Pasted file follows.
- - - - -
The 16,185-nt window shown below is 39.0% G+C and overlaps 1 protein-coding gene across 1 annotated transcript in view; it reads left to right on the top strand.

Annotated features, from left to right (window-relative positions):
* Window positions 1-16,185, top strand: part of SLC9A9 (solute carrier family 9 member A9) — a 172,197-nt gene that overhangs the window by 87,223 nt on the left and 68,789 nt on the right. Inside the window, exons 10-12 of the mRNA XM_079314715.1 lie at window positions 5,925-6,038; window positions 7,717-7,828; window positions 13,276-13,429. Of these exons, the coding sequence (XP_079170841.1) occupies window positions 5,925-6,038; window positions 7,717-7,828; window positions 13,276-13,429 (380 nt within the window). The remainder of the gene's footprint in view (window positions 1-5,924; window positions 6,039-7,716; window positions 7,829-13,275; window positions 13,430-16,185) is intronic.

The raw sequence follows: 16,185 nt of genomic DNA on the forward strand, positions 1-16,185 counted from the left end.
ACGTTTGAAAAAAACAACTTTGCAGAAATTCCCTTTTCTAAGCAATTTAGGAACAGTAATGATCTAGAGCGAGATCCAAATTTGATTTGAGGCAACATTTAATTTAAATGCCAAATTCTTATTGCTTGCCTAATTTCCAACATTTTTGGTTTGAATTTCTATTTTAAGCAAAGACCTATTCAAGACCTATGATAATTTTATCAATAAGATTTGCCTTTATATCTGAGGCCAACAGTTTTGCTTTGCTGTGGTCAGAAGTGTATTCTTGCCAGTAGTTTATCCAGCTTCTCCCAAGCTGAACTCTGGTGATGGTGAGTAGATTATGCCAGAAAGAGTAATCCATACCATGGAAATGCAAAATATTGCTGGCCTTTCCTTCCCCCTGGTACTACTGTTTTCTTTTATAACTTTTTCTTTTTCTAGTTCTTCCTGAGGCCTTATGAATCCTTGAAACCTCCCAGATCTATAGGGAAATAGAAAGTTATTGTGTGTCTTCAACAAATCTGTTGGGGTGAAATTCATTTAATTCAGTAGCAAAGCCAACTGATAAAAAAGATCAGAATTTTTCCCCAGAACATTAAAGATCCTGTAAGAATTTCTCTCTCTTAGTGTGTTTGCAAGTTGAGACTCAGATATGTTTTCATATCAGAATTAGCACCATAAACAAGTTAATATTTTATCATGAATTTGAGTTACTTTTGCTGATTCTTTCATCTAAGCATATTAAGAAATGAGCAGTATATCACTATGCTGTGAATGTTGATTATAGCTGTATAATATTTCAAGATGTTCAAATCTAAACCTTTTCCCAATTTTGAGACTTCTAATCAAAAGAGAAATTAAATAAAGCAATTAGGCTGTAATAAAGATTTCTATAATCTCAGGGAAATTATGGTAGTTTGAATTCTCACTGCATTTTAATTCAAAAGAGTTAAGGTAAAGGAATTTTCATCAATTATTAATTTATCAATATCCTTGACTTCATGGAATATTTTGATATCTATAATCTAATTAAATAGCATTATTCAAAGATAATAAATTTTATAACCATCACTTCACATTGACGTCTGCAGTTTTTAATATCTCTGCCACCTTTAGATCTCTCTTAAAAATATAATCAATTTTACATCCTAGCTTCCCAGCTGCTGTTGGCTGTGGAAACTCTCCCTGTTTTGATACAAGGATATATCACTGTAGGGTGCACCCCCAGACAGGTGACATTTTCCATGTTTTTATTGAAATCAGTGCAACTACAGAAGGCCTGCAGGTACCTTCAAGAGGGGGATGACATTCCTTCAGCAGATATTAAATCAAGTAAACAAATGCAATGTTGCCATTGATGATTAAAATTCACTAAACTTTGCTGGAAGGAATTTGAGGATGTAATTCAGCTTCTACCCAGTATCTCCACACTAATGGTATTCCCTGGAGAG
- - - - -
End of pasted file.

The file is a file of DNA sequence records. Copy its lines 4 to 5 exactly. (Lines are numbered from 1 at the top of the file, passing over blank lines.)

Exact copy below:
The raw sequence follows: 16,185 nt of genomic DNA on the forward strand, positions 1-16,185 counted from the left end.
ACGTTTGAAAAAAACAACTTTGCAGAAATTCCCTTTTCTAAGCAATTTAGGAACAGTAATGATCTAGAGCGAGATCCAAATTTGATTTGAGGCAACATTTAATTTAAATGCCAAATTCTTATTGCTTGCCTAATTTCCAACATTTTTGGTTTGAATTTCTATTTTAAGCAAAGACCTATTCAAGACCTATGATAATTTTATCAATAAGATTTGCCTTTATATCTGAGGCCAACAGTTTTGCTTTGCTGTGGTCAGAAGTGTATTCTTGCCAGTAGTTTATCCAGCTTCTCCCAAGCTGAACTCTGGTGATGGTGAGTAGATTATGCCAGAAAGAGTAATCCATACCATGGAAATGCAAAATATTGCTGGCCTTTCCTTCCCCCTGGTACTACTGTTTTCTTTTATAACTTTTTCTTTTTCTAGTTCTTCCTGAGGCCTTATGAATCCTTGAAACCTCCCAGATCTATAGGGAAATAGAAAGTTATTGTGTGTCTTCAACAAATCTGTTGGGGTGAAATTCATTTAATTCAGTAGCAAAGCCAACTGATAAAAAAGATCAGAATTTTTCCCCAGAACATTAAAGATCCTGTAAGAATTTCTCTCTCTTAGTGTGTTTGCAAGTTGAGACTCAGATATGTTTTCATATCAGAATTAGCACCATAAACAAGTTAATATTTTATCATGAATTTGAGTTACTTTTGCTGATTCTTTCATCTAAGCATATTAAGAAATGAGCAGTATATCACTATGCTGTGAATGTTGATTATAGCTGTATAATATTTCAAGATGTTCAAATCTAAACCTTTTCCCAATTTTGAGACTTCTAATCAAAAGAGAAATTAAATAAAGCAATTAGGCTGTAATAAAGATTTCTATAATCTCAGGGAAATTATGGTAGTTTGAATTCTCACTGCATTTTAATTCAAAAGAGTTAAGGTAAAGGAATTTTCATCAATTATTAATTTATCAATATCCTTGACTTCATGGAATATTTTGATATCTATAATCTAATTAAATAGCATTATTCAAAGATAATAAATTTTATAACCATCACTTCACATTGACGTCTGCAGTTTTTAATATCTCTGCCACCTTTAGATCTCTCTTAAAAATATAATCAATTTTACATCCTAGCTTCCCAGCTGCTGTTGGCTGTGGAAACTCTCCCTGTTTTGATACAAGGATATATCACTGTAGGGTGCACCCCCAGACAGGTGACATTTTCCATGTTTTTATTGAAATCAGTGCAACTACAGAAGGCCTGCAGGTACCTTCAAGAGGGGGATGACATTCCTTCAGCAGATATTAAATCAAGTAAACAAATGCAATGTTGCCATTGATGATTAAAATTCACTAAACTTTGCTGGAAGGAATTTGAGGATGTAATTCAGCTTCTACCCAGTATCTCCACACTAATGGTATTCCCTGGAGAG